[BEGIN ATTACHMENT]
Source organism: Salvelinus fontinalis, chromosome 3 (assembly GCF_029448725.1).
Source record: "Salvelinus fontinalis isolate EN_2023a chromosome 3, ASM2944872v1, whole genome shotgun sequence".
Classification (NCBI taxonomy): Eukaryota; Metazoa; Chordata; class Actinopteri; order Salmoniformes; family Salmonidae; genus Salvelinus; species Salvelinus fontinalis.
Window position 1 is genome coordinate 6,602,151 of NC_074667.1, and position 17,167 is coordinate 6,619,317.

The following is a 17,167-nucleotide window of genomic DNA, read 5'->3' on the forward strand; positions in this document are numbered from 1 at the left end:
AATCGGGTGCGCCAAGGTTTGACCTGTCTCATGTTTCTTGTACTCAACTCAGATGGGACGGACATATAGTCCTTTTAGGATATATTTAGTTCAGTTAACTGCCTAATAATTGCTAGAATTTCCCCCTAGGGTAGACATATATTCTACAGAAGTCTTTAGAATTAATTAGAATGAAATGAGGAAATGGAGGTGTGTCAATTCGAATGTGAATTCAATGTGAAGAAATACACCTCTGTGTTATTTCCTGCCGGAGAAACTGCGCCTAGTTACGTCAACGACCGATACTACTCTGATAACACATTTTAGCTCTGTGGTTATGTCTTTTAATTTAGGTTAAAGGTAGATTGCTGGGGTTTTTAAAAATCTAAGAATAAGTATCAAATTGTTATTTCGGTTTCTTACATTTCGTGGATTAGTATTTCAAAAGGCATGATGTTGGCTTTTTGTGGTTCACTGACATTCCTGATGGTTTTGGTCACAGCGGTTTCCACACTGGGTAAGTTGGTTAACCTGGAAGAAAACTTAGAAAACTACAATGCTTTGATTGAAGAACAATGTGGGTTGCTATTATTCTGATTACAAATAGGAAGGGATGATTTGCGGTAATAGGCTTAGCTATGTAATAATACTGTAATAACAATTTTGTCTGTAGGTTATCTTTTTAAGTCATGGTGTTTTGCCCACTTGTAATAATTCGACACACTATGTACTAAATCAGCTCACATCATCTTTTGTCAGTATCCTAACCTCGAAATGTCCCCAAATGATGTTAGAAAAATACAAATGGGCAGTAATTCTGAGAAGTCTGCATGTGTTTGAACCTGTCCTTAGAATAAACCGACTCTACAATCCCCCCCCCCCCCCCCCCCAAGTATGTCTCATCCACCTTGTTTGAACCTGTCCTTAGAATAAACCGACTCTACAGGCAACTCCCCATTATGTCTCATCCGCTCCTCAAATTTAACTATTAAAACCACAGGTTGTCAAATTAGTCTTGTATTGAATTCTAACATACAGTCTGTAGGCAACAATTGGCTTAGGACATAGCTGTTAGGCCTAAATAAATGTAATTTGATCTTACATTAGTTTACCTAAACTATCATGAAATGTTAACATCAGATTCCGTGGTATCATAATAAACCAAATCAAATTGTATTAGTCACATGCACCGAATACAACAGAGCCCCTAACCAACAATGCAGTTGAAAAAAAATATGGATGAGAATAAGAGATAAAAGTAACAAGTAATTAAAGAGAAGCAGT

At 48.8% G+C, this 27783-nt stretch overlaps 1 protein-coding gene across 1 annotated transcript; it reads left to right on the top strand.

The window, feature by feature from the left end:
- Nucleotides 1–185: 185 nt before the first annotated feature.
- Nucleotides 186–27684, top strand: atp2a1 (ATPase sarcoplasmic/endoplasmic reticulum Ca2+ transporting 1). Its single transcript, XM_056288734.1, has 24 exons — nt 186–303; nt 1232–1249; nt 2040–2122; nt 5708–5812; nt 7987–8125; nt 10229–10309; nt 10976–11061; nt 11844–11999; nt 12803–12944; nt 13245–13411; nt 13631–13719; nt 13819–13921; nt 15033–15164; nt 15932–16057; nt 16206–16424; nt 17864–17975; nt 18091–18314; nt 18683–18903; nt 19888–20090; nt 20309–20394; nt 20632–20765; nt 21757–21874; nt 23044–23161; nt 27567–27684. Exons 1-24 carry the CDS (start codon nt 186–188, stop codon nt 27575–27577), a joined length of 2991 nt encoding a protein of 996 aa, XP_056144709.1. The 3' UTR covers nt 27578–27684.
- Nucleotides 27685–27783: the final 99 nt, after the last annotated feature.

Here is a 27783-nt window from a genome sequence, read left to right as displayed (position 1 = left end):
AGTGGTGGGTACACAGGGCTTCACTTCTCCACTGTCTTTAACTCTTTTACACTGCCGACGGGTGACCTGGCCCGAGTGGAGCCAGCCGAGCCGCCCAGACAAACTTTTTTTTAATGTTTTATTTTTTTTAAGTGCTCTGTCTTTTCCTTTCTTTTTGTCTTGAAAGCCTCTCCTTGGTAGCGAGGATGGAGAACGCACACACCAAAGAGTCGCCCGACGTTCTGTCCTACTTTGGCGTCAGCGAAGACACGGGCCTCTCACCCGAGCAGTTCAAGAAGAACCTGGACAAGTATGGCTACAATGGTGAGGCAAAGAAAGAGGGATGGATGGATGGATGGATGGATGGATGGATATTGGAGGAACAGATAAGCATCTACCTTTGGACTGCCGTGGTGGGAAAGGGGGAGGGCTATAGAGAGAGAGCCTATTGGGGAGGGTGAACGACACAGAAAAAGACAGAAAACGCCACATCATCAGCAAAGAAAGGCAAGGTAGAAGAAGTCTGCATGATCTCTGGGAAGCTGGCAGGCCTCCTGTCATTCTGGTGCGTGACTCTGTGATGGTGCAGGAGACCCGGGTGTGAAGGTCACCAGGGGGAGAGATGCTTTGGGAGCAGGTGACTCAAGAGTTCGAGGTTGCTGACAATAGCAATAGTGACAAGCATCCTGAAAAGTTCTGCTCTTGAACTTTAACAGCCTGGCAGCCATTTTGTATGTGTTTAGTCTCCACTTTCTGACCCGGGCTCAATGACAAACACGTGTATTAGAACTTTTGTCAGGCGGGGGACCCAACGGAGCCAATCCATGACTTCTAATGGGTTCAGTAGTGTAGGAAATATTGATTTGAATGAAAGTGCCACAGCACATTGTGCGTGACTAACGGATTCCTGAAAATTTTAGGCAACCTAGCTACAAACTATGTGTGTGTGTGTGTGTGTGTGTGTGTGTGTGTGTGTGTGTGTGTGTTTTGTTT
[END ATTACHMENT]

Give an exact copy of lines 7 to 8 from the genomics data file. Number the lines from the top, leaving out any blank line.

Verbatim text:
At 48.8% G+C, this 27783-nt stretch overlaps 1 protein-coding gene across 1 annotated transcript; it reads left to right on the top strand.

The window, feature by feature from the left end: